By Father Joe Maier
Published Bangkok Post, Sunday, Spectrum section, May 29, 2016.
Why tell this story? Why take the effort to try and remember an 18-year-old street kid who drowned in the Chao Phraya River, half snockered on drugs? So, even though dying and drowning were the last things from his mind, drown he did, die he did. And it was kind of his own fault.
What's that got to do with you or me?
Asleep, groggy, lying beside the river, the wash from a passing tug boat knocked him into the water. No problem so far; because he was the best swimmer in the bunch, the first to climb to the top of the bridge and dive the 20 metres into the river. The problem was, he cracked his skull really hard on an abutment and didn't make it back to the surface.
If these street kids were for sale, they'd be cheaper than a soi dog with mange. That sounds unkind, but it's true. Mostly, they hang out under the old Bangkok Memorial Bridge on the Bangkok side of the river.
Lots of good folks would say his life was out of bounds. He lived on the riverbank under the bridge and what good did he do for anybody? Did he ever do anything? Even for street kids?
Depends on how you call it. Who makes a judgement call on this one? I guess the experts of the place are the pushcart ladies: betel nut chewing folks, some retirees, the men who spend their days there talking of the olden days. City bus drivers who park their buses there sometimes. They see these street kids every day. They would know who is special and who isn't. And of course, his peers. Judge him by street kid ethics and lingo.
By the way, his nickname was Jeep. As he fancied wearing army fatigues, the other street kids said that he looked like a guy who should drive a military Jeep.
In his 18 years on our planet, he hadn't quite finished what he had set out in life to do: get his older sister to take better care of her baby, and don't let anyone -- even in play -- slip a bit of drugs into the baby's mouth. And she could be a real mum. They could be a family -- like they never were. Maybe not really rent a place, that cost money, but at least stay together on the street. And he and his brother would protect their sister, so she didn't to talk to strangers and do embarrassing things.
His second project was his little brother. To keep him out of jail, because in jail, they destroy lippy kids. His brother who always acted like a "wise guy looking for a fight".
And thirdly, to help his dad whenever he could. True, dad had abandoned the three of them, and their mum, but maybe deep down, dad was still a good guy.
And to become a monk -- even for a short while. In that, he almost succeeded. Again, it depends on how you call it. He didn't actually become a monk. He died before he could, but his 10 street boy mates became monks for him on his cremation day. "Before the body," as they say, to make merit for the dead. So, even though he didn't become a monk himself, when he drowned, his mates became monks for him, and prayed that his soul not hang around, but go to heaven. The kids said Jeep was always good at directions, so he would find his way to heaven.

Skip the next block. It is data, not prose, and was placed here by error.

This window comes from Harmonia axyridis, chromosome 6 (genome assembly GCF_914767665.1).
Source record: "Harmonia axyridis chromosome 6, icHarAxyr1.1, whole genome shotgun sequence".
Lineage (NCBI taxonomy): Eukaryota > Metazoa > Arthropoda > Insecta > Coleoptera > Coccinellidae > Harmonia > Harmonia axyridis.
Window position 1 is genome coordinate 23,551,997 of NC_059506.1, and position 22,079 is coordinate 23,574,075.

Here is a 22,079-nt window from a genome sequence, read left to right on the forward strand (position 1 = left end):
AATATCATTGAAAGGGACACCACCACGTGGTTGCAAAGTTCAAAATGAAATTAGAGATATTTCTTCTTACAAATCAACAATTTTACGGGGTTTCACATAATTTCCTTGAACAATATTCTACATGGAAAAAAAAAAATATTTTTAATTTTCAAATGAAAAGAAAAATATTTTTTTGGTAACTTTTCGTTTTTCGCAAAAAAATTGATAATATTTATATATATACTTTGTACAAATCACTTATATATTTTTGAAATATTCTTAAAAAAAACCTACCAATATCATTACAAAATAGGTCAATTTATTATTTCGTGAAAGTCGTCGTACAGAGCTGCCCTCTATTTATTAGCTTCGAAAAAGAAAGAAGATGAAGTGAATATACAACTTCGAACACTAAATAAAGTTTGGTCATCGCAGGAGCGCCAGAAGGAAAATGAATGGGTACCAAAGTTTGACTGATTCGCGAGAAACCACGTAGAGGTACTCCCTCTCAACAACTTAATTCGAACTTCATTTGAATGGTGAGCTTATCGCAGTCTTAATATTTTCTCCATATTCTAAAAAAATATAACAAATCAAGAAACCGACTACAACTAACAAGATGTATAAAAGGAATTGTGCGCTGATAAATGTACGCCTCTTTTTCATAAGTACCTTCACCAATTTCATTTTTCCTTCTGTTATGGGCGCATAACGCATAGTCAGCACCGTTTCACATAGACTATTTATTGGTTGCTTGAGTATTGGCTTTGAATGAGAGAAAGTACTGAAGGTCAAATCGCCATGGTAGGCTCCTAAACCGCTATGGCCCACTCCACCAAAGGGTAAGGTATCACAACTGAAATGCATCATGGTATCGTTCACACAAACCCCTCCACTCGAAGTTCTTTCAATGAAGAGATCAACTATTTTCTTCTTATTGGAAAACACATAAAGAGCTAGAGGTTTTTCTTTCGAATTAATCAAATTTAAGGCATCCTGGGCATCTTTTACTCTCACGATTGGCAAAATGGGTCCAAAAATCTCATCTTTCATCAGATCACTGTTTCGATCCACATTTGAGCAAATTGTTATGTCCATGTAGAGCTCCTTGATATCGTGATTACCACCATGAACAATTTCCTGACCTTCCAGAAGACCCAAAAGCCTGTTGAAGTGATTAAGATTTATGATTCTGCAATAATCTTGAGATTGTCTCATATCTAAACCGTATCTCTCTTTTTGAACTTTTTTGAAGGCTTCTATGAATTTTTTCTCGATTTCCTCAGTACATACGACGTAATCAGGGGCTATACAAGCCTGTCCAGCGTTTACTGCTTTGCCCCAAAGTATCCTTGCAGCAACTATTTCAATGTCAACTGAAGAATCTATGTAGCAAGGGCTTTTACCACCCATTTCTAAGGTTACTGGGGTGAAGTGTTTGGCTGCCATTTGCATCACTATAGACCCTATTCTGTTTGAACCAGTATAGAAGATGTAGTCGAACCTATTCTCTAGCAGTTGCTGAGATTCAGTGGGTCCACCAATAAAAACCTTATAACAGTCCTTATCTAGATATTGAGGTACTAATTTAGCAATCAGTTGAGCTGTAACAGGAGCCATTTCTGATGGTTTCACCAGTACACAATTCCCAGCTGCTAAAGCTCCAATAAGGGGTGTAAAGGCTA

Actually, they felt guilty. It went down like this: Yes, he was washed in by a big wave and hit his head and didn't come up. But before that, he played a joke on them.
He said, "Let's go swimming," and for some reason, his mates said, "Nah, later." So he jumped in. Then as a joke he hollered out, "Help me, I'm drowning." They panicked, jumped in and pulled him out. "Ho! Ho! Ho!" And his best friend had some drugs in his pocket, and they got all wet and ruined, and that miffed him big time.
Then about half an hour later, Jeep crawled out and went to sleep next to the water, where he usually took a nap. And the wash from a tugboat passing by cut a big wave and knocked him into the water. No big deal. It had happened lots of times before.
But this time, he banged his head. He cried once for help, but his mates said, "Ho, ho, ho" to you. You don't fool us twice.
And five minutes later, he didn't come up. Yes, they saw him go down, didn't see the heavy bruise on the side of his head where he had hit the abutment.
When he didn't come up, they called our teacher and the Chinese benevolent society (located nearby) who rushed over with their divers. The current is not dangerous in that particular spot, and they had the body out in less than 30 minutes, but of course, too little and late.
Somebody phoned his dad, and he was there to see them pull his son's body out of the river.
Was Jeep drug drunk when he died? The street boys, who know of such things, say no. The police came -- the coroner verified he died of a head wound and drowning, no autopsy necessary. They took the body to a nearby temple. The boys decided they wanted to become monks.
The abbot is a kind man. He allowed the 10 of them to become monks: "Na sop -- before the body." Shave their heads and no drugs and keep the rules of the temple. They were ordained 24 hours after he died and stayed all that day and night: slept in the temple and kept the fast and the next day, in the late afternoon was the cremation.